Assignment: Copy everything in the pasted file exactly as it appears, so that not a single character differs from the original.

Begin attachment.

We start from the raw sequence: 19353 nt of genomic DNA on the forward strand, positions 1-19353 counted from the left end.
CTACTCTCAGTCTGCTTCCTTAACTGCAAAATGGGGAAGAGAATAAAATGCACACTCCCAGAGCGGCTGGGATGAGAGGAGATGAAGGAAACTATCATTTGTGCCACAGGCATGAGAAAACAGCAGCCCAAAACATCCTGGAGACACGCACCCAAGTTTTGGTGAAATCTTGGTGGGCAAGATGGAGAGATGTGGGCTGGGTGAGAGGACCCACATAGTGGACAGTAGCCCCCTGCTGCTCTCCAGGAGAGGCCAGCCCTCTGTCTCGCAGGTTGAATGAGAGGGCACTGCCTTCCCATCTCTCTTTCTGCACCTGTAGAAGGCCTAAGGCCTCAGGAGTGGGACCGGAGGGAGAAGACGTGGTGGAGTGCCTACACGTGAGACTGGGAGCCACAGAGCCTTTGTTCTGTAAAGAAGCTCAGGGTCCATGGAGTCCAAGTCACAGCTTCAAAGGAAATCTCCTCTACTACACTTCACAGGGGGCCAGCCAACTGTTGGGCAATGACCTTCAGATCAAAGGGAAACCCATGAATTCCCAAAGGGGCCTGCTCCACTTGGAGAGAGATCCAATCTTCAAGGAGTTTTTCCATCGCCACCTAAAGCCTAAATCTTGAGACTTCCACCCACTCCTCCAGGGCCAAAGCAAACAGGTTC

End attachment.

We start from the raw sequence: 19353 nt of genomic DNA on the forward strand, positions 1-19353 counted from the left end.
CTACTCTCAGTCTGCTTCCTTAACTGCAAAATGGGGAAGAGAATAAAATGCACACTCCCAGAGCGGCTGGGATGAGAGGAGATGAAGGAAACTATCATTTGTGCCACAGGCATGAGAAAACAGCAGCCCAAAACATCCTGGAGACACGCACCCAAGTTTTGGTGAAATCTTGGTGGGCAAGATGGAGAGATGTGGGCTGGGTGAGAGGACCCACATAGTGGACAGTAGCCCCCTGCTGCTCTCCAGGAGAGGCCAGCCCTCTGTCTCGCAGGTTGAATGAGAGGGCACTGCCTTCCCATCTCTCTTTCTGCACCTGTAGAAGGCCTAAGGCCTCAGGAGTGGGACCGGAGGGAGAAGACGTGGTGGAGTGCCTACACGTGAGACTGGGAGCCACAGAGCCTTTGTTCTGTAAAGAAGCTCAGGGTCCATGGAGTCCAAGTCACAGCTTCAAAGGAAATCTCCTCTACTACACTTCACAGGGGGCCAGCCAACTGTTGGGCAATGACCTTCAGATCAAAGGGAAACCCATGAATTCCCAAAGGGGCCTGCTCCACTTGGAGAGAGATCCAATCTTCAAGGAGTTTTTCCATCGCCACCTAAAGCCTAAATCTTGAGACTTCCACCCACTCCTCCAGGGCCAAAGCAAACAGGTTC